Tuesday, May 21, 2024

NASA to launch next-gen solar sail technology into deep space

Sailing through space sounds like something out of science fiction. But with the launch of the Advanced Composite Solar Sail System in April, solar sail technology is no longer limited to books and movies.

The technology will be launched by Rocket Lab’s Electron rocket from their Launch Complex 1 in Māhia, New Zealand. This new solar sail technology could revolutionize space travel and our understanding of the Sun and the solar system.

By using the pressure of sunlight for propulsion, solar sails can move a spacecraft by angling toward or away from the Sun, with photons bouncing off the reflective sail to create the necessary thrust. This eliminates the need for heavy propulsion systems, potentially enabling longer-duration and lower-cost missions. However, the material and structure of the booms, which act as the sailboat’s mast, have limited the capabilities of solar sails so far. But NASA is about to change the game for future space travel.

The Advanced Composite Solar Sail System demonstration uses a 12U CubeSat developed by NanoAvionics to test a new composite boom. This new boom is made from flexible polymer and carbon fiber materials that are stiffer and lighter than previous designs, and the primary objective of the mission is to demonstrate the new boom deployment successfully.

This artist’s concept shows the Advanced Composite Solar Sail System spacecraft sailing in space using the energy of the Sun.
This artist’s concept shows the Advanced Composite Solar Sail System spacecraft sailing in space using the energy of the Sun. Credit: NASA/Aero Animation/Ben Schweighart

Once deployed, the solar sail can adjust its orbit by angling its sail, much like a sailboat turning to capture the wind. Additionally, the team hopes to prove the sail’s performance, test a series of maneuvers to change the spacecraft‘s orbit, and gather data for potential future missions with even larger sails.

“Booms have tended to be either heavy and metallic or made of lightweight composite with a bulky design – neither of which work well for today’s small spacecraft. Solar sails need very large, stable, and lightweight booms that can fold down compactly,” said Keats Wilkie, the mission’s principal investigator at NASA’s Langley Research Center in Hampton, Virginia. “This sail’s booms are tube-shaped and can be squashed flat and rolled like a tape measure into a small package while offering all the advantages of composite materials, like less bending and flexing during temperature changes.”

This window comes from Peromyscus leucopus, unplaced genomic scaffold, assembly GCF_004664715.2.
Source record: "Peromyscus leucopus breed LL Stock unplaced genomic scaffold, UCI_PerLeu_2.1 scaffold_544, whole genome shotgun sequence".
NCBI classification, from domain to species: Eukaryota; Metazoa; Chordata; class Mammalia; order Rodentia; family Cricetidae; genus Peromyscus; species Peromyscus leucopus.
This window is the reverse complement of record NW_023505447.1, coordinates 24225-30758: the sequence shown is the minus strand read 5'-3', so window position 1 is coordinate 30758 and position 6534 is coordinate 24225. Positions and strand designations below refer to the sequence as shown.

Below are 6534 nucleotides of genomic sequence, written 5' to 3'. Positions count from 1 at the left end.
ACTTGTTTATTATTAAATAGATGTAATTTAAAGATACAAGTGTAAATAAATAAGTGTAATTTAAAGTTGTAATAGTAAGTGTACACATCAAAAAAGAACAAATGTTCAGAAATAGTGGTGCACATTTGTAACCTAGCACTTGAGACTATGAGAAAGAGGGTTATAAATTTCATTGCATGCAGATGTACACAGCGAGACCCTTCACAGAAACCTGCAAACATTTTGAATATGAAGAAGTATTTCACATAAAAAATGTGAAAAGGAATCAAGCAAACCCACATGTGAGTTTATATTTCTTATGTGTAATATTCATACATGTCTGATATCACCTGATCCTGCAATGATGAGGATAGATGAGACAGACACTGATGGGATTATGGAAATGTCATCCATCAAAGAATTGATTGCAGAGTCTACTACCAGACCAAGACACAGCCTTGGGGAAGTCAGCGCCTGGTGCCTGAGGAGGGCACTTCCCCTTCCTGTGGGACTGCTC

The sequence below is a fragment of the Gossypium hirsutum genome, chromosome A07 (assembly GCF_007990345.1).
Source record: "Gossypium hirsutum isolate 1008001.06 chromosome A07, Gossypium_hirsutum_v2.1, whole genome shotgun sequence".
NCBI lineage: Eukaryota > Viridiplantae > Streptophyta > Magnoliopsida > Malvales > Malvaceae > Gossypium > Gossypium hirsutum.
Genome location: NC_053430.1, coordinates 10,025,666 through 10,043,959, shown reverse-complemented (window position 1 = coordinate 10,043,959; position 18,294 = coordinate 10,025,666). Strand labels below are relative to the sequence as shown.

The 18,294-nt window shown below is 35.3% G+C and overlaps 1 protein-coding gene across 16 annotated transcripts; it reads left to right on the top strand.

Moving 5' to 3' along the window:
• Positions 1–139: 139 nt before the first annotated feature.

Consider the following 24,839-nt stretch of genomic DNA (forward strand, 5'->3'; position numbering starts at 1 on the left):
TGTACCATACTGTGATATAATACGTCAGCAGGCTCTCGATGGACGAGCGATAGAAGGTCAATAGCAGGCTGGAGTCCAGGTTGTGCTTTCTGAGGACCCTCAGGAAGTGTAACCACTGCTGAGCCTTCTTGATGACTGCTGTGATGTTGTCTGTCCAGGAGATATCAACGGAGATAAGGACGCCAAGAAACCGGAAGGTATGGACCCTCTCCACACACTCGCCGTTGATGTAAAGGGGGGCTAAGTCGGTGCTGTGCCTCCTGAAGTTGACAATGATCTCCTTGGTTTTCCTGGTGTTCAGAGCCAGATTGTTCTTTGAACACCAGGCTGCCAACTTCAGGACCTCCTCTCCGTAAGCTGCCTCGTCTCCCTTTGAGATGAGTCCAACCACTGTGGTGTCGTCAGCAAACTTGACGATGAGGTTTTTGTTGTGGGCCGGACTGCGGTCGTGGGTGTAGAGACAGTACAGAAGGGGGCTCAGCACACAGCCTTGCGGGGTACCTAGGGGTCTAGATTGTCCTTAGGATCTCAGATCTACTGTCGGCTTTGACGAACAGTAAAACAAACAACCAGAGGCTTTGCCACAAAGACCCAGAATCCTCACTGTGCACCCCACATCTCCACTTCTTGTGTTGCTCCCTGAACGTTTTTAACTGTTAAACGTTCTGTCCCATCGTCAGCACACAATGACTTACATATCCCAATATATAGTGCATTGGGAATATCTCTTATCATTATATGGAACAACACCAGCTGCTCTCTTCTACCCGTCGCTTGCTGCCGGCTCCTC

After reaching its Sun-synchronous orbit, the spacecraft will begin unrolling its composite booms, spanning diagonals of the polymer sail. After around 25 minutes, the solar sail will deploy completely, measuring a huge 860 square feet – equivalent to about six parking spots. It’s quite fascinating to know that spacecraft-mounted cameras will be able to capture the moment of deployment and monitor its shape and symmetry.

If the lighting conditions are just right, with its large sail, the spacecraft might even be visible from Earth. Once fully expanded and at the proper orientation, the sail’s reflective material will be as bright as Sirius, the brightest star in the night sky.

NASA’s Small Spacecraft Technology program is opening up new possibilities for space exploration. The successful deployment and operation of the solar sail’s composite booms will prove the capability and open the door to larger-scale missions to the Moon, Mars, and beyond. This technology could eventually support sails as large as 5,400 square feet (500 square meters) or even up to 21,500 square feet (2,000 square meters).

“The Sun will continue burning for billions of years, so we have a limitless source of propulsion. Instead of launching massive fuel tanks for future missions, we can launch larger sails that use “fuel” already available,” said Rhodes. “We will demonstrate a system that uses this abundant resource to take those next giant steps in exploration and science.”

The potential applications of solar sails beyond just space exploration. Because they use the power of the Sun, they could be used to support missions that require unique vantage points, such as those that seek to understand our Sun and its impact on Earth. They could also be used to carry early warning systems for monitoring solar weather, which can cause considerable damage on Earth.

Additionally, the lightweight design and compact packing system of composite booms could make them useful for constructing habitats on the Moon and Mars, acting as framing structures for buildings or compact antenna poles to create a communications relay for astronauts exploring the lunar surface.

“This technology sparks the imagination, reimagining the whole idea of sailing and applying it to space travel,” said Rudy Aquilina, project manager of the solar sail mission at NASA Ames. “Demonstrating the abilities of solar sails and lightweight, composite booms is the next step in using this technology to inspire future missions.”